Monday, April 05, 2010

Reader's Diary #598- Chimamanda Ngozi Adichei: Quality Street

Chimamanda Ngozi Adichie, from Nigeria, is one of those authors whose name keeps crossing my path over and over again. Each time that it does I tell myself that I should really read something by her. Then just as quickly, I forget all about it.

Thankfully I was reminded of Adichie once again when Kinna Reads blogged about Adichie's short story collection The Thing Around Your Neck. This time I went looking for something for something to read right away so that I'd not forget. Fortunately I was able to find one of her short stories online called "Quality Street" (yes, named after the chocolates) at the Guernica website.

When I first began this story, I did as I often do when I read a story set in Africa (no need to jump all over that-- I realize it's a big continent), and that was reflect on the role of politics in Canada. Of course politics are important here, but there doesn't seem to be the urgency about it as in Africa. When politics do come up in conversation (and there are some days when they don't), there are many times it seems like we gripe just for the sake of griping (the recent National anthem debate comes to mind). In some places, who's in power is a matter of life and death. I'm not saying Canadians need to sit back and simply let the government do its own thing, but it puts our privileged life* in perspective.

It was in that frame of mind that I began reading Adichie's story. It's the story of Mrs. Njoku, whose daughter Sochienne is back in Nigeria from studying in the US. The two aren't seeing eye to eye, and haven't been since Sochienne has returned from her time at university. Sochienne no longer eats meat and worse, is super critical of the class system in Nigeria, especially their family's wealth.

Focusing on all the overt political discussions in the story, I almost missed the obvious: that this was more about the relationship between the mother and daughter. Mrs. Njoku and Sochienne have grown apart. The daughter has gained experienced unique to her, and has developed a view of the world vastly different from her mother's. This isn't an "African" story, it's hardly even a "Nigerian" story. It's any of us that have left home as young adults and later returned, seeing things in a very different light. And especially true for those of us who've gone away to university, we often return, much to everyone's annoyance, thinking we have it all figured out.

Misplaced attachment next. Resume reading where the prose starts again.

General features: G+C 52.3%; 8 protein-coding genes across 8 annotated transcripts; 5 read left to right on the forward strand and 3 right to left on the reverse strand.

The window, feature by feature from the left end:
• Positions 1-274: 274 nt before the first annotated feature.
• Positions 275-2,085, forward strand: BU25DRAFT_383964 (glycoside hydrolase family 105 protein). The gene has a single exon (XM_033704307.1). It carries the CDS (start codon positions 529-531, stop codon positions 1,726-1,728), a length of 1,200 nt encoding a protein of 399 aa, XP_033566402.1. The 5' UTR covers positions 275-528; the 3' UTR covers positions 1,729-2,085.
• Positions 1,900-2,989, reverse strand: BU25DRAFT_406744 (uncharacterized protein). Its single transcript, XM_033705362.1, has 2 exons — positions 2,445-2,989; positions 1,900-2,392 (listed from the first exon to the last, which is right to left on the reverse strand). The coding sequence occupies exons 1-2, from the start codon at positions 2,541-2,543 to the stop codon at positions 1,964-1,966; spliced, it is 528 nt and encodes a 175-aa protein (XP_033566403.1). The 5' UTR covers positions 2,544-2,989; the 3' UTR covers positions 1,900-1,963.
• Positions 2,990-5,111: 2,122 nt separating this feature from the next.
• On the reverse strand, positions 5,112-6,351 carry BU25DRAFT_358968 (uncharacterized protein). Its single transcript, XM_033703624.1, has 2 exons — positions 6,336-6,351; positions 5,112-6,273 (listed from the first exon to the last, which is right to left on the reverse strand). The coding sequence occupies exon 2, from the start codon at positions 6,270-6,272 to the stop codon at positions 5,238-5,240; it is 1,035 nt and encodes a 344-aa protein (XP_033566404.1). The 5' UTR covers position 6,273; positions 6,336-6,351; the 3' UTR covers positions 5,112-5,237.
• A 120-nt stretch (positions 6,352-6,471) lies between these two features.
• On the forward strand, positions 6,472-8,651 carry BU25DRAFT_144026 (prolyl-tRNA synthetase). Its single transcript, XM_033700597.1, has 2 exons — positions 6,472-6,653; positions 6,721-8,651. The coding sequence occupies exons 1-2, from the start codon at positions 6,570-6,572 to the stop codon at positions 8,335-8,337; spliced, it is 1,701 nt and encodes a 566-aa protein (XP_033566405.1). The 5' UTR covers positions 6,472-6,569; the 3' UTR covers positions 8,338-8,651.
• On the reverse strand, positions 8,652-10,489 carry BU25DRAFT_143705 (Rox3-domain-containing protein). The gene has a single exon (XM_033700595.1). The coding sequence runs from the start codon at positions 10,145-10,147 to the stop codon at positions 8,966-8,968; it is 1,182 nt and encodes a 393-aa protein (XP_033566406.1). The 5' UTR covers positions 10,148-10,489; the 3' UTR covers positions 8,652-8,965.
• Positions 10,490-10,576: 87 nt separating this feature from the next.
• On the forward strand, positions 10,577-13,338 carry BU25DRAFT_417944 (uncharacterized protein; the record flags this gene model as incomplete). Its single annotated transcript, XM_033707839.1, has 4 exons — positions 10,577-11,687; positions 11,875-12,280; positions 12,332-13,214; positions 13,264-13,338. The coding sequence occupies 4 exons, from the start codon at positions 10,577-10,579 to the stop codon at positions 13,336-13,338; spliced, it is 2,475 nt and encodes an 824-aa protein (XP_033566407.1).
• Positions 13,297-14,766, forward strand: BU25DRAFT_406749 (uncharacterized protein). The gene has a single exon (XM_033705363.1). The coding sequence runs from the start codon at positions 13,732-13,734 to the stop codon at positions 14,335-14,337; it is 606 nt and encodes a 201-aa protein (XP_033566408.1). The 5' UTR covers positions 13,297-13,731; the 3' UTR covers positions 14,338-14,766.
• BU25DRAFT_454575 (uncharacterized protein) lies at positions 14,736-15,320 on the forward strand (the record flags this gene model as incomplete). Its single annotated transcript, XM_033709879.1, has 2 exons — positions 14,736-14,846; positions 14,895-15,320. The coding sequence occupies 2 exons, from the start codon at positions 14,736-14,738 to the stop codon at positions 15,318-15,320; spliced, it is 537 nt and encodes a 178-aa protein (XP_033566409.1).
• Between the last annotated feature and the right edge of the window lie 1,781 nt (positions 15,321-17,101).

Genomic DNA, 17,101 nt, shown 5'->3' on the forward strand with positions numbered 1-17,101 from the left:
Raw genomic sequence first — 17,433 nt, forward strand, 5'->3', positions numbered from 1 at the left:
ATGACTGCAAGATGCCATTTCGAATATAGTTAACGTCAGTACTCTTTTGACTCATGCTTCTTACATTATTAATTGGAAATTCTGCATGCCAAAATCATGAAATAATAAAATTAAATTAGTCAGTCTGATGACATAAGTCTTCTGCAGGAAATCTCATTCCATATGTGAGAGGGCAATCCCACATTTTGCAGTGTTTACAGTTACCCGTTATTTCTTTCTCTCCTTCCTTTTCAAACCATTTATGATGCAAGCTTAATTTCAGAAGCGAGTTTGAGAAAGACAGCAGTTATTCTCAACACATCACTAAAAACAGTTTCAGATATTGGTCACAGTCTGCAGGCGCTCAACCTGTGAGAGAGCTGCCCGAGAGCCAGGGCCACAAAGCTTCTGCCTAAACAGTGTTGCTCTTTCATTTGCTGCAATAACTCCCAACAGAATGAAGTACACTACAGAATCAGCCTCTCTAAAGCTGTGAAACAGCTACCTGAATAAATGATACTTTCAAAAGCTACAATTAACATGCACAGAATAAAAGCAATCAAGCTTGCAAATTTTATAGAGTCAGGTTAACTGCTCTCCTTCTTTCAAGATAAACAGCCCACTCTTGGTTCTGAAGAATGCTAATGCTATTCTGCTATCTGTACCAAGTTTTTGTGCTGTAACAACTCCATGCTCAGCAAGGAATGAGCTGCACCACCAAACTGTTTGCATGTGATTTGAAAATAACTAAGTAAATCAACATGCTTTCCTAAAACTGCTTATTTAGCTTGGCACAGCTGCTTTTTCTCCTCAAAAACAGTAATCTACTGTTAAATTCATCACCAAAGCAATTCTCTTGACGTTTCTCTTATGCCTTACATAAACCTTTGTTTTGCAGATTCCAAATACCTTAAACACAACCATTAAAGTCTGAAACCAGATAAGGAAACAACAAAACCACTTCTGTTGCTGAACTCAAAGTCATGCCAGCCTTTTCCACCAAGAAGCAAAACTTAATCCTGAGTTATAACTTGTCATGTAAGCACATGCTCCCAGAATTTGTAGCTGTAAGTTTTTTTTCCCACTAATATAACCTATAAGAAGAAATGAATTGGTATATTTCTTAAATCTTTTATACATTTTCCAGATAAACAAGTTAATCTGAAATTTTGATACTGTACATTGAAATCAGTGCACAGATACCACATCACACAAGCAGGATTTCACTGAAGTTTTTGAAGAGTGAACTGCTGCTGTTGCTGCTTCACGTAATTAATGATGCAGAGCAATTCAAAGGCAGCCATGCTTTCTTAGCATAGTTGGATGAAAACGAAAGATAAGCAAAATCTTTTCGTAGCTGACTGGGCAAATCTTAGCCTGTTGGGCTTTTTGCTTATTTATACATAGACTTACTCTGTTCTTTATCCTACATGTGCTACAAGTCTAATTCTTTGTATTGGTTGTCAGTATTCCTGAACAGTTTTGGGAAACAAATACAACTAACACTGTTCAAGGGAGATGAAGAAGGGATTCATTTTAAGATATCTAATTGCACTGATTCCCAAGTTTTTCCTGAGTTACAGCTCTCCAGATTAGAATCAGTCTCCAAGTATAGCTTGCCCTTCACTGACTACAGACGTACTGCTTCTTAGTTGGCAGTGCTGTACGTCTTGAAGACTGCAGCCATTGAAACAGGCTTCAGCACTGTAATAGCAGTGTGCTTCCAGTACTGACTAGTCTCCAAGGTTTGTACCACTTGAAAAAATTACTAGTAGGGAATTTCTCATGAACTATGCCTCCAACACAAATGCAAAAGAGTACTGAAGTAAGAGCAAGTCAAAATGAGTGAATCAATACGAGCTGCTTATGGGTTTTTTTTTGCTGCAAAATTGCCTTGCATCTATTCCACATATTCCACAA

I appreciate hearing stories set in places and cultures so vastly different than mine but finding unexpected similarities.

(Did you write a post for Short Story Monday? If so, please leave a link in the comments below.)

*I realize that not everyone in Canada has life easy, but I'm generalizing.


Hannah Stoneham said...

Interesting review - and i like the way that you have drawn attention to cross cultural similarities as well as differences in appraches to politics etc. If you enjoy reading books about completely different cultures you may enjoy "Black Mamba Boy" by Nadifa Mohamed which I read and reviewed recently. My husband lived in nigeria for a year and loves all things Nigerian (well, as with all countries, that is not quite true) - so he will be very interested in your review.

thanks indeed for sharing


JoAnn said...

Fascinating review! Both of Adichei's novels are on my tbr list and at least one story from The New Yorker is bookmarked. I must read this author soon.

One final week of Irish authors for me:

Barbara Bruederlin said...

Since I certainly had everything figured out after I started university, I will definitely have to read this story.

Anonymous said...

Sounds like a great story. I think many of us can relate to the mother and daughter not seeing eye to eye.

I read The Bowling Story this week.

Margot said...

Excellent review. I like the way you made the connection between the story and your/our personal experience. Thanks for the link. I'm going to check out the author's stories.

I read a Jack London story this week. It is here.

Loni said...

Seems like and interesting story. I like the idea that it's not about some grand political statement. Generational gaps and strained parent/child relationships can happen anywhere.

Another late in the day review. I read Telephone by John Fuller.

John Mutford said...

I'm not sure what is going on here. It says there are 6 comments, and I definitely had 6 here before, but only 2 are showing up. Anyone know what's up?

Buried In Print said...

I've really enjoyed both of her novels and am keeping the short story collection in reserve: universal themes and skillful crafting.

JoAnn said...

Not sure what's going on with Blogger - I can see all eight comments now.

John Mutford said...

JoAnn: Okay, now I feel like I'm going crazy. I still can't see them all. Is there something offensive their that my brain is repressing, or what? I've even tried different browers (IE and Firefox and nothing). I see Hannah's, Loni's, then mine, Buried in Print and yours. There should be comments between Hannah's and Loni's, if memory serves. Incidentally, this comment should make 10.

John Mutford said...

And now they're back. Yippee!